Wednesday, June 26, 2013

Leadership is not COMMAND and CONTROL ....

I've talked before about Sir Ken Robinson, particularly on our Facebook Page. Sir Ken has written and presented extensively about education. If you haven't heard him speak before, you must watch Do schools kill creativity? and Changing education paradigms.

The themes of these two presentation above feature in this next presentation (below). Because I know these two presentations so well, I kind of zoned out a bit, but at 15 minutes, I snapped to attention.

Listen for the Death Valley metaphor ....

There are three types of people in the world - those who are immovable, those who are movable, and people who move.

I've captured the text below for you.... 
There are conditions under which people thrive. And conditions under which they don't. We are after all, organic creatures. And the culture of the school is absolutely essential. Culture is an organic term isn't it? 
Not far from where I live is a place called Death Valley.  Death Valley is the hottest, driest place in America and nothing grows there. Nothing grows there, because it doesn't rain. Hence Death Valley. In the winter of 2004, it rained in Death Valley. Seven inches of rain fell over a very short period. And in the sprint of 2005 there was a phenomenon, the whole floor of Death Valley was carpeted in flowers, for a while.  
What is proved is this - that Death Valley isn't dead. It's dormant. What's right beneath the surface are these seeds of possibility waiting for the right conditions to come about. And with organic systems, if the conditions are right, life is inevitable. It happens all the time.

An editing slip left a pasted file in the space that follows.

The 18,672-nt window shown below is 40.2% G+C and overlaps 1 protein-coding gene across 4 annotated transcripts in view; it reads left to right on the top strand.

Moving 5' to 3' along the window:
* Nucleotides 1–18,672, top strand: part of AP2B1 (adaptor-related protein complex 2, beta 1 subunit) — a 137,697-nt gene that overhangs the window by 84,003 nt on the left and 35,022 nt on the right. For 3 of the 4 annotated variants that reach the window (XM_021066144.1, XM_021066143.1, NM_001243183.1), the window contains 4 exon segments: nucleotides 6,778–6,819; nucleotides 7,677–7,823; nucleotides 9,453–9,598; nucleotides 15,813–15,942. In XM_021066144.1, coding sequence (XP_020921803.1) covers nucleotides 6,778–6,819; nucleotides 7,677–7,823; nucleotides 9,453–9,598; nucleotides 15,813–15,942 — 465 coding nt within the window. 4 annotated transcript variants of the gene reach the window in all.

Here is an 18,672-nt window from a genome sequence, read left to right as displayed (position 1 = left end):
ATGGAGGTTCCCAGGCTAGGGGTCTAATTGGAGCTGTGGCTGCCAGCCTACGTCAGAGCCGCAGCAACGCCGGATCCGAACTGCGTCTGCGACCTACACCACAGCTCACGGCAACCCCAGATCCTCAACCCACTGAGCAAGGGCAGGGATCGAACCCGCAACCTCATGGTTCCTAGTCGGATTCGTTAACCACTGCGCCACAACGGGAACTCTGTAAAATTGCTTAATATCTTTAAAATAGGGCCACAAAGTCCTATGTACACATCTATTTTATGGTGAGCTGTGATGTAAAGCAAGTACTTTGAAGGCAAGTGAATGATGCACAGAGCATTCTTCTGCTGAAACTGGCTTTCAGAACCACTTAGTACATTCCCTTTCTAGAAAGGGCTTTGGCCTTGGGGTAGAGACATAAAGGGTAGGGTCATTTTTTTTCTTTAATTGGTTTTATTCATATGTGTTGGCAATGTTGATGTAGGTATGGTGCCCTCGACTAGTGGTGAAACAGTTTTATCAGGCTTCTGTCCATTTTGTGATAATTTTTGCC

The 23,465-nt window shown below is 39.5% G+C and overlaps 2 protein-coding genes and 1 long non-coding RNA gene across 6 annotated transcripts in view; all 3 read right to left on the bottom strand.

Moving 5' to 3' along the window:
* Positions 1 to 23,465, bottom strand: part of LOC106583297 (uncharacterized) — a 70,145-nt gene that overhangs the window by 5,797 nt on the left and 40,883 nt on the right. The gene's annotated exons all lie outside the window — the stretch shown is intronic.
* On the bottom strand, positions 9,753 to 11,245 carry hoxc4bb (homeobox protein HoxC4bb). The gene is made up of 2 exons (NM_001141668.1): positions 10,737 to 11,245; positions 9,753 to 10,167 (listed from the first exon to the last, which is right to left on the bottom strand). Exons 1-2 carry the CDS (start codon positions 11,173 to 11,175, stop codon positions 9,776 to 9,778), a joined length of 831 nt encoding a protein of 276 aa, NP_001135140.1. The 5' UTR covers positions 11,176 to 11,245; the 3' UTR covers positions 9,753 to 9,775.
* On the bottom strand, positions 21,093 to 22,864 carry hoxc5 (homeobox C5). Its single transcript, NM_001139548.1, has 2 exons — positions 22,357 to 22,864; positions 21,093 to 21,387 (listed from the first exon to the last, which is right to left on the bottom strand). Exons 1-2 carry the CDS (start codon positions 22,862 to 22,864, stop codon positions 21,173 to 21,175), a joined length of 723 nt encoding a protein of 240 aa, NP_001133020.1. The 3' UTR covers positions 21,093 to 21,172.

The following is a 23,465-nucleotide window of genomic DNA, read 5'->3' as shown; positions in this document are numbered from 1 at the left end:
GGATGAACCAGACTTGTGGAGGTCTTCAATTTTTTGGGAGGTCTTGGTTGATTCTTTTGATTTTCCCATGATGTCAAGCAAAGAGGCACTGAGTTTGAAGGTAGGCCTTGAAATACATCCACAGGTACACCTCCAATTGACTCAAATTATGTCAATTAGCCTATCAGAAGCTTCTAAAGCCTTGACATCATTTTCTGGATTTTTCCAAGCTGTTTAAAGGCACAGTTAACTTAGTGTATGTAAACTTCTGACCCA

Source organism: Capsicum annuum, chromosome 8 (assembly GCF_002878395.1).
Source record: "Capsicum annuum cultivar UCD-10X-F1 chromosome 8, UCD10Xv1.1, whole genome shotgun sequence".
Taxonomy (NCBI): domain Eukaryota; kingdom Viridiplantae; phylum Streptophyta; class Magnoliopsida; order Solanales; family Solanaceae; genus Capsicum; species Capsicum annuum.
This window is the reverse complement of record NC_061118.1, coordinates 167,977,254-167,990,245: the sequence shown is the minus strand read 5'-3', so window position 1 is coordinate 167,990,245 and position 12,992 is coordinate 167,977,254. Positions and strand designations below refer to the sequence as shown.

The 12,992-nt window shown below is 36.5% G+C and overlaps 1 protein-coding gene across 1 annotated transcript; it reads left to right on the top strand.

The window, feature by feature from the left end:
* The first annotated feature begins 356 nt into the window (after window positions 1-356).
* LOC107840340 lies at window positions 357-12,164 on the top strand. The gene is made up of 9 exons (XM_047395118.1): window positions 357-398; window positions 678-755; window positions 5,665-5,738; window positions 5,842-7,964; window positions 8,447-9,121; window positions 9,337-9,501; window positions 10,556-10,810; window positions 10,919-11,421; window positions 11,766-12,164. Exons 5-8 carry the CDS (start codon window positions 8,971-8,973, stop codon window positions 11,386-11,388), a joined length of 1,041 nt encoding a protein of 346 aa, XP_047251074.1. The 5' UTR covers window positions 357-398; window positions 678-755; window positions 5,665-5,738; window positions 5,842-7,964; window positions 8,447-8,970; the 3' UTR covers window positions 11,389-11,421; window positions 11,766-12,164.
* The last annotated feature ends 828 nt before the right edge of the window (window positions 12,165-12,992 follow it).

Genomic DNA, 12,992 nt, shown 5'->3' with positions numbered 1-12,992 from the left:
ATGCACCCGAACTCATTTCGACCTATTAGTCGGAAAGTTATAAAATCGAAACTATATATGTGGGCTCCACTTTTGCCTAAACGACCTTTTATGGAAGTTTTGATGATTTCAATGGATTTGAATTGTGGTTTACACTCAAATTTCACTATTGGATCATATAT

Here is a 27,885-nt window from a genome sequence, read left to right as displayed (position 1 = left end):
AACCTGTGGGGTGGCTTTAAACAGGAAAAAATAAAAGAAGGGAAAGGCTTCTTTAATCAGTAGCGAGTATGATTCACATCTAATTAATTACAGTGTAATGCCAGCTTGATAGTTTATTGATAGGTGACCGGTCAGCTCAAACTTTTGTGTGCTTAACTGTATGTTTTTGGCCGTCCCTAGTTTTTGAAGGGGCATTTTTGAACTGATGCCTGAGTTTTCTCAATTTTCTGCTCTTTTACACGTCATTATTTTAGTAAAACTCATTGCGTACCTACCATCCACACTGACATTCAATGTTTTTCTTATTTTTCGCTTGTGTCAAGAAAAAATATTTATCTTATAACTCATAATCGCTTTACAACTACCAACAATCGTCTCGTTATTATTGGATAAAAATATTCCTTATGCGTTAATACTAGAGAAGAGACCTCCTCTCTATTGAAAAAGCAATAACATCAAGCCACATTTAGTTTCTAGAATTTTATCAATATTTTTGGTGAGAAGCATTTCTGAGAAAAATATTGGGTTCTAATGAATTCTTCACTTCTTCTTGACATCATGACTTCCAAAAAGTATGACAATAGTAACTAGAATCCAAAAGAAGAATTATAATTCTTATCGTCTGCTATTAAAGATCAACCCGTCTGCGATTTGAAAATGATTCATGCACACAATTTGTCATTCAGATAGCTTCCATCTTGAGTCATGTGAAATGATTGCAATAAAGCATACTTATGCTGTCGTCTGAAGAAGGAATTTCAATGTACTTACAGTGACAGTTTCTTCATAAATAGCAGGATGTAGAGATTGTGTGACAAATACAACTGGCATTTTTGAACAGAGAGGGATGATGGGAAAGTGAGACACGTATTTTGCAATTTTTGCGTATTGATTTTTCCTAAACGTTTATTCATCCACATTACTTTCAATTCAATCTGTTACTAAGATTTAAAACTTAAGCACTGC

--- the real role of leadership is not command and control, it's climate control.


  1. Good post. Creativity is a long drawn out process at times. Schools are so evidence and assessment driven that creativity is often quashed. Technology and social media in my opinion has had a negative impact on creative juice in the classroom. Some kids are stumped when they are asked to do something 'design' process like that involves ideating and analysing the best idea. I like how in ASOT they talk about 'getting kids to test their hypothesis' whenever you can. Even holding the old school media like crayons or brushes can stump some students.

    1. There's definitely something in the "old-school media". Perhaps it's a connection to a kinaesthetic experience. That's why I like drawing as a regular activity - like a 30 days of drawing project. Drawing is the most human (and universal ??) of expressions. But technology does offer lots of opportunities for creativity. Minecraft is an excellent tool - for creativity as well as creative collaboration. Users can collaborate on a global scale. I think "technology" is *different* to the "old-school" stuff, but is just as valuable in fostering amazing creative output and thinking. I think school systems will eventually introduce coding as part of the curriculum. Will be interesting to see the types of creative activities that spring from that.


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